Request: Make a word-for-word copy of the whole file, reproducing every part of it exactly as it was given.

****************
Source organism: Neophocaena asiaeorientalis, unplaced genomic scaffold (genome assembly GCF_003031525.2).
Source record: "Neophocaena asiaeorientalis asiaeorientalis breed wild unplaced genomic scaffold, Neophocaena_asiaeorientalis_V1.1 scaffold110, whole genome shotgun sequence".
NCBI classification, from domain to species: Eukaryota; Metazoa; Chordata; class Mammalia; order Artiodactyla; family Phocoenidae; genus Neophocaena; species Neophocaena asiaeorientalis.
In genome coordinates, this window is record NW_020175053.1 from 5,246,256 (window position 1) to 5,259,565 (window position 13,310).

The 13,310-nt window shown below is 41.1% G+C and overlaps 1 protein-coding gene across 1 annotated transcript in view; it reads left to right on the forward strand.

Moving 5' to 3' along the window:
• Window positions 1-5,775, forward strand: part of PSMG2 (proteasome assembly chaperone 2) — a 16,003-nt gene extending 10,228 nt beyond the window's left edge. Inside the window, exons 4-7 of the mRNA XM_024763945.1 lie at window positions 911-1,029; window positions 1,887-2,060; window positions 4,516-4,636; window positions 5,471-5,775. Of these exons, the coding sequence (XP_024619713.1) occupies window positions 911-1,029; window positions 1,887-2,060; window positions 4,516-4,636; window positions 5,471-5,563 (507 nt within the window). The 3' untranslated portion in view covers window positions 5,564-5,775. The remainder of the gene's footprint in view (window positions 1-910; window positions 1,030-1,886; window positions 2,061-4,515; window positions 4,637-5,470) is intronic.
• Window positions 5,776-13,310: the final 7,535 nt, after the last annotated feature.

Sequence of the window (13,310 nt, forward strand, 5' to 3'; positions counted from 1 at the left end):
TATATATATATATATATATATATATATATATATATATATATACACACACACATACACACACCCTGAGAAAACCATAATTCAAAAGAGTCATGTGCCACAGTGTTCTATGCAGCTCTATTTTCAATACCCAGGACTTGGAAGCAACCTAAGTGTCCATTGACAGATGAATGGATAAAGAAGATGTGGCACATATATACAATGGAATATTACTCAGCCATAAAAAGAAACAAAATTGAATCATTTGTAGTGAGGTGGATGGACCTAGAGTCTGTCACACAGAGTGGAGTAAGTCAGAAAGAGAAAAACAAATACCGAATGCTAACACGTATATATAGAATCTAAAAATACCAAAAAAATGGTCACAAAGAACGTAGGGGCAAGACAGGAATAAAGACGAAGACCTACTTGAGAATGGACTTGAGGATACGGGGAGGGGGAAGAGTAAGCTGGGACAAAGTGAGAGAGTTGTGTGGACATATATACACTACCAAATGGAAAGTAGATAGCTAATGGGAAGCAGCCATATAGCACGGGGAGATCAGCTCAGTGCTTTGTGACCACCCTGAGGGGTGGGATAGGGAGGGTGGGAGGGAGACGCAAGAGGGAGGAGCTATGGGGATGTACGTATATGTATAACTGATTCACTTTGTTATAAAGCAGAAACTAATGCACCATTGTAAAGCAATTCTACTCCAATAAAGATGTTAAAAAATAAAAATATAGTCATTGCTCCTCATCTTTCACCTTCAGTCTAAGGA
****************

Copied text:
Source organism: Neophocaena asiaeorientalis, unplaced genomic scaffold (genome assembly GCF_003031525.2).
Source record: "Neophocaena asiaeorientalis asiaeorientalis breed wild unplaced genomic scaffold, Neophocaena_asiaeorientalis_V1.1 scaffold110, whole genome shotgun sequence".
NCBI classification, from domain to species: Eukaryota; Metazoa; Chordata; class Mammalia; order Artiodactyla; family Phocoenidae; genus Neophocaena; species Neophocaena asiaeorientalis.
In genome coordinates, this window is record NW_020175053.1 from 5,246,256 (window position 1) to 5,259,565 (window position 13,310).

The 13,310-nt window shown below is 41.1% G+C and overlaps 1 protein-coding gene across 1 annotated transcript in view; it reads left to right on the forward strand.

Moving 5' to 3' along the window:
• Window positions 1-5,775, forward strand: part of PSMG2 (proteasome assembly chaperone 2) — a 16,003-nt gene extending 10,228 nt beyond the window's left edge. Inside the window, exons 4-7 of the mRNA XM_024763945.1 lie at window positions 911-1,029; window positions 1,887-2,060; window positions 4,516-4,636; window positions 5,471-5,775. Of these exons, the coding sequence (XP_024619713.1) occupies window positions 911-1,029; window positions 1,887-2,060; window positions 4,516-4,636; window positions 5,471-5,563 (507 nt within the window). The 3' untranslated portion in view covers window positions 5,564-5,775. The remainder of the gene's footprint in view (window positions 1-910; window positions 1,030-1,886; window positions 2,061-4,515; window positions 4,637-5,470) is intronic.
• Window positions 5,776-13,310: the final 7,535 nt, after the last annotated feature.

Sequence of the window (13,310 nt, forward strand, 5' to 3'; positions counted from 1 at the left end):
TATATATATATATATATATATATATATATATATATATATATACACACACACATACACACACCCTGAGAAAACCATAATTCAAAAGAGTCATGTGCCACAGTGTTCTATGCAGCTCTATTTTCAATACCCAGGACTTGGAAGCAACCTAAGTGTCCATTGACAGATGAATGGATAAAGAAGATGTGGCACATATATACAATGGAATATTACTCAGCCATAAAAAGAAACAAAATTGAATCATTTGTAGTGAGGTGGATGGACCTAGAGTCTGTCACACAGAGTGGAGTAAGTCAGAAAGAGAAAAACAAATACCGAATGCTAACACGTATATATAGAATCTAAAAATACCAAAAAAATGGTCACAAAGAACGTAGGGGCAAGACAGGAATAAAGACGAAGACCTACTTGAGAATGGACTTGAGGATACGGGGAGGGGGAAGAGTAAGCTGGGACAAAGTGAGAGAGTTGTGTGGACATATATACACTACCAAATGGAAAGTAGATAGCTAATGGGAAGCAGCCATATAGCACGGGGAGATCAGCTCAGTGCTTTGTGACCACCCTGAGGGGTGGGATAGGGAGGGTGGGAGGGAGACGCAAGAGGGAGGAGCTATGGGGATGTACGTATATGTATAACTGATTCACTTTGTTATAAAGCAGAAACTAATGCACCATTGTAAAGCAATTCTACTCCAATAAAGATGTTAAAAAATAAAAATATAGTCATTGCTCCTCATCTTTCACCTTCAGTCTAAGGA